DG had the honour and the pleasure to speak at St Paul’s Collegiate in Gisborne at a parenting seminar. Have a read if you want to get some ideas about what you can do to help your children unleash their potential.

An evening with Dr David Galbraith in Gisborne

Clinical psychologist David Galbraith was brought to Gisborne by St Paul’s Collegiate for a one-hour free parenting seminar last week.

He spoke about unleashing children’s potential.  His thoughts were from 25 years in psychology, 18 years as a registered clinical psychologist, 12 years working with elite athletes and being a stay-at-home dad in his two daughters’ early years, he said.

If any of his talk helped anyone, that would be “great”, he said.

If not, “I don’t give a shit”.

Mr Galbraith’s irreverent approach to all things human was unique and went down well with the audience.

He applied 15 times to be a clinical psychologist and was turned down 14 times. Eventually they were so desperate for men, he was accepted, he said.

Since then he had worked with New Zealand’s top sports people, including Super Rugby franchise the Chiefs, and was a member of the New Zealand Olympic Committee contingent in Rio.

He broke down his 25 years of experience into two words.

“Identity and courage”.

He had seen many people come to him with issues of self-doubt and a lack of confidence.

“I cannot help people with that”.

Those things could not be touched directly. They had to be accessed through the pathway of living courageously.

‘What you think becomes your blueprint’

“If you are a coward in day-to-day life, under pressure you will be a lamb.”

Depression, anxiety, fear of failure, catastrophising and all those mental health issues so often stemmed from living as a coward, he said.

“What you think becomes your blueprint and what you resort to under pressure”.

He recognised mental unhealth could also be associated with trauma.

Mr Galbraith has spent 10 years with the Hamilton-based Chiefs.

One question he often asked the players was, “When your lady looks you in the eye and says ‘I love you’, can you hold her gaze?”

Although met with confusion, the question was to determine if they lived their life with courage.

“If you behave courageously, you feel pride in yourself and that leads to ambition and enthusiasm.”

One thing Mr Galbraith could do for people feeling self-doubt was to help them be brave because then their confidence grew.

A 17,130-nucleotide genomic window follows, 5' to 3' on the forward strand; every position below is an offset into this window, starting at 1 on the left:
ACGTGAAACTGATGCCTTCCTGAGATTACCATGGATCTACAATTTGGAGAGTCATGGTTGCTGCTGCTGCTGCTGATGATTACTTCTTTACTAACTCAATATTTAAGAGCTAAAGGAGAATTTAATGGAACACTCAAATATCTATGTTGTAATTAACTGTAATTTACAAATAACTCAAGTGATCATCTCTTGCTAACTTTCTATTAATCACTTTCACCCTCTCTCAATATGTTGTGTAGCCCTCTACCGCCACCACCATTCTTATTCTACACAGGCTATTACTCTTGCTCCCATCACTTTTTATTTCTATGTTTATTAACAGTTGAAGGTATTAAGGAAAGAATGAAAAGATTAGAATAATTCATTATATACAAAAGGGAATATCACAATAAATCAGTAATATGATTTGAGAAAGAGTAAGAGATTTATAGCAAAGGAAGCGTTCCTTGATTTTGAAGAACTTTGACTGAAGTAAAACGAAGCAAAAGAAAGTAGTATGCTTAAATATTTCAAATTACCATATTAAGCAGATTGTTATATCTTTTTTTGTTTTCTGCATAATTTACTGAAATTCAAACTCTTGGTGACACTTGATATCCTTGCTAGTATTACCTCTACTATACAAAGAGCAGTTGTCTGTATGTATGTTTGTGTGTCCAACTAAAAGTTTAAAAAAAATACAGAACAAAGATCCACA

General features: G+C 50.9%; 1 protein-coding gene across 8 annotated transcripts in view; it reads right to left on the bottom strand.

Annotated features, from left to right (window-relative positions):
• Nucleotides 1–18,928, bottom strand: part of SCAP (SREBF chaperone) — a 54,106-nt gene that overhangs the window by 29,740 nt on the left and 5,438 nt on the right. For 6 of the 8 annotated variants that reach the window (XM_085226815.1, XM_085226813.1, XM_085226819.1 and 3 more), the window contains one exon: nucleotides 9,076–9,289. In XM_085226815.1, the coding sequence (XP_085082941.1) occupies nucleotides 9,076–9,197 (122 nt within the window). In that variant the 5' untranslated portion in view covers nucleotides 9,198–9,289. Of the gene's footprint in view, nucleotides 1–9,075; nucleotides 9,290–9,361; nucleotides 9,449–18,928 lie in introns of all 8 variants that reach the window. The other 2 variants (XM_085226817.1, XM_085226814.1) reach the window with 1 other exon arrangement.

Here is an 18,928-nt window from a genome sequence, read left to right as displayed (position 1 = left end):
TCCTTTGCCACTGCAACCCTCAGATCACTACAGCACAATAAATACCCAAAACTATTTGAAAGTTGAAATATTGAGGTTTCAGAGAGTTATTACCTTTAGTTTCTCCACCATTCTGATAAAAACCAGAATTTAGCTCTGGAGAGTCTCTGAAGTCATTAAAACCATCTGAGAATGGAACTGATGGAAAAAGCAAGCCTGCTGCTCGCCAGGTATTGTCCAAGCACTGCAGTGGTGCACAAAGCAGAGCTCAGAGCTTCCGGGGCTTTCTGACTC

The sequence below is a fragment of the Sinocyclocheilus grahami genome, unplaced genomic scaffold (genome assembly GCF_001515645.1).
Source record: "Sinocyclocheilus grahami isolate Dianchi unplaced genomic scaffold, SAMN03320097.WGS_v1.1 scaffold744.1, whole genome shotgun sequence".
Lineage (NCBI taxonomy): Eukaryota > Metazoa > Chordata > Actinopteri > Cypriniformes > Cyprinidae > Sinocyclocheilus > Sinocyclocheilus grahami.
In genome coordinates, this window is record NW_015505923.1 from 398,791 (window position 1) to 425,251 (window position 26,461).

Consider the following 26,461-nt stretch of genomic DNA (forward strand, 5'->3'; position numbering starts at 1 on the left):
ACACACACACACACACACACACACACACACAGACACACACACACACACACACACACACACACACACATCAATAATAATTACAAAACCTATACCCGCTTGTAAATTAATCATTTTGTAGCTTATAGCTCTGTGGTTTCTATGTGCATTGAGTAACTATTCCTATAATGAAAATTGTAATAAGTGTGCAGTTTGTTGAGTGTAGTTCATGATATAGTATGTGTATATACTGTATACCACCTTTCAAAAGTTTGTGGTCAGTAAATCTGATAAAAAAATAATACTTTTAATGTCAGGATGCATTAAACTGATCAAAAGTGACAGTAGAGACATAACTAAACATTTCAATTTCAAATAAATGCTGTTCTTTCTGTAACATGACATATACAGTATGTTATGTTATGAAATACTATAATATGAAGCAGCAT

At the other end of the spectrum, if you behaved cowardly, “then we feel shame and despair,” and that led to the mental health issues.

A long-term plan could be applied to parenting, he said.

“You’ve got an 18-year plan with your kids. Where do you want them to be?”

He was acutely aware the world was “way more complicated now” than when he was 18.

Mr Galbraith’s daughters are 12 and 16.

“At 18, they could be happily drunk under the Arc de Triomphe (in Paris) and I cannot help them from Hamilton. But right now, at this time, I can.”

Making sure your children were inter-dependent, as opposed to dependent, was important.

He encouraged parents to prepare their children now.

Failing at 13 was OK. They could learn the lessons before they turned 18.

To grow resilience and grit, you have to struggle. It does not mean abandoning your children but encouraging them in the safe haven of home to build self-reliance through struggle.

He asked the audience what had to happen during the day for them to feel happy and content at night when they went to sleep?

It was a success parameter, and usually came down to whether children were happy, and relationships were strong.

Often people were hard on themselves if they had lost their temper during the day. This was due to them thinking, “I have to be perfect, I can’t be imperfect”.

With that came stress.

After trying to be “perfect” one day, there came a defining moment in Mr Galbraith’s life, which involved “a dad, a toddler and a smashed window”.

It made him realise a couple of things. There needed to be more laughter in the home and that all that needed to be clean was the kitchen and the toilet.

“All the rest can get stuffed.”

A good way to induce laughter

He knew one sure-fire way to inject laughter into the home . . . farting.

“So I started to eat bran and I can tell you when you put a lot of effort into something, lots can happen. I could fart on cue. There became a lot of laughter.”

He also encourages his children, and athletes he has worked with, to “empty the tank”.

Pride was not related to what other people thought about you — it was related to who you saw in the mirror.

Success equalled pride, and pride was getting to the end of the tank — job done.

People needed to take away the programming and expectations around perfection.

So many athletes had body issues, depression and were not able to sit still and sleep properly, he said.

“Are you somebody whose glass is half empty of half full? Do you focus on what’s working or focus on what’s missing?”

Every day when he picked up his kids from school he asked them three questions — what was your best memory from the day, what did you learn today that will help you tomorrow, and what are you proud of?

Dr Galbraith’s golden rules to life:

1. Laugh a lot.

2. Love, and allow yourself to be loved.

3. Optimism.

But here was the kicker, he said — a survey of 60,000 people were asked two questions:

Are you stressed? And what is your relationship to stress?

The results showed people who were stressed died earlier.

But there was one exception.

One group of highly-stressed people lived as long as the unstressed group because “they loved stress”.

They saw it as opportunity, growth and part of living.